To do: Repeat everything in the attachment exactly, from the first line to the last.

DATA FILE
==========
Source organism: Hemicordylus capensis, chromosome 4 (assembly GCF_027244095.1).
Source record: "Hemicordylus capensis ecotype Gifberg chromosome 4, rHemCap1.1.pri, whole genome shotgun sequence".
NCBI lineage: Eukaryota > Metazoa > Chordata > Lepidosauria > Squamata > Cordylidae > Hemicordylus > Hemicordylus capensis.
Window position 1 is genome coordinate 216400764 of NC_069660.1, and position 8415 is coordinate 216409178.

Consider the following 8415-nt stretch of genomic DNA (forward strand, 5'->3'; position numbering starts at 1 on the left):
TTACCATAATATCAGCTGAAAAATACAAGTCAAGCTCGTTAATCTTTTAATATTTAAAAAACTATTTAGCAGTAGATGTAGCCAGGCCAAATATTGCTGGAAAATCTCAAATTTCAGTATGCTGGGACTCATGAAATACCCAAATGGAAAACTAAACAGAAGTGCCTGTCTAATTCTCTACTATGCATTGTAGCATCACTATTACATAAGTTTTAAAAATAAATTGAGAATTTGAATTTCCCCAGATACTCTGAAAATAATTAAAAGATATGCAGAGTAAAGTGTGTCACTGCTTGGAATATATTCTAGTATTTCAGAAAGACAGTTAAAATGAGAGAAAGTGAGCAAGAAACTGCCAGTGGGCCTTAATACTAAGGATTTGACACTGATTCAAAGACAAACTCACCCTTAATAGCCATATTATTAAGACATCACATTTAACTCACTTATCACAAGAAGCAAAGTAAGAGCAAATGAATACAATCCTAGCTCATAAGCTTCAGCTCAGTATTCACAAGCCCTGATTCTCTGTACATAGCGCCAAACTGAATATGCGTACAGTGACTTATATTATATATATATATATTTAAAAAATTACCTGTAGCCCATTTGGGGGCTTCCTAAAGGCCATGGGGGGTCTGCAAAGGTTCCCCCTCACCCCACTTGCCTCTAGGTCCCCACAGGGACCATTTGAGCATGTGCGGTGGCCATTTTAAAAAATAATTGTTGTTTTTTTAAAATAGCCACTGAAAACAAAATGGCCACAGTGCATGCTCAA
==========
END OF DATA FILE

Source organism: Hemicordylus capensis, chromosome 4 (assembly GCF_027244095.1).
Source record: "Hemicordylus capensis ecotype Gifberg chromosome 4, rHemCap1.1.pri, whole genome shotgun sequence".
NCBI lineage: Eukaryota > Metazoa > Chordata > Lepidosauria > Squamata > Cordylidae > Hemicordylus > Hemicordylus capensis.
Window position 1 is genome coordinate 216400764 of NC_069660.1, and position 8415 is coordinate 216409178.

Consider the following 8415-nt stretch of genomic DNA (forward strand, 5'->3'; position numbering starts at 1 on the left):
TTACCATAATATCAGCTGAAAAATACAAGTCAAGCTCGTTAATCTTTTAATATTTAAAAAACTATTTAGCAGTAGATGTAGCCAGGCCAAATATTGCTGGAAAATCTCAAATTTCAGTATGCTGGGACTCATGAAATACCCAAATGGAAAACTAAACAGAAGTGCCTGTCTAATTCTCTACTATGCATTGTAGCATCACTATTACATAAGTTTTAAAAATAAATTGAGAATTTGAATTTCCCCAGATACTCTGAAAATAATTAAAAGATATGCAGAGTAAAGTGTGTCACTGCTTGGAATATATTCTAGTATTTCAGAAAGACAGTTAAAATGAGAGAAAGTGAGCAAGAAACTGCCAGTGGGCCTTAATACTAAGGATTTGACACTGATTCAAAGACAAACTCACCCTTAATAGCCATATTATTAAGACATCACATTTAACTCACTTATCACAAGAAGCAAAGTAAGAGCAAATGAATACAATCCTAGCTCATAAGCTTCAGCTCAGTATTCACAAGCCCTGATTCTCTGTACATAGCGCCAAACTGAATATGCGTACAGTGACTTATATTATATATATATATATTTAAAAAATTACCTGTAGCCCATTTGGGGGCTTCCTAAAGGCCATGGGGGGTCTGCAAAGGTTCCCCCTCACCCCACTTGCCTCTAGGTCCCCACAGGGACCATTTGAGCATGTGCGGTGGCCATTTTAAAAAATAATTGTTGTTTTTTTAAAATAGCCACTGAAAACAAAATGGCCACAGTGCATGCTCAA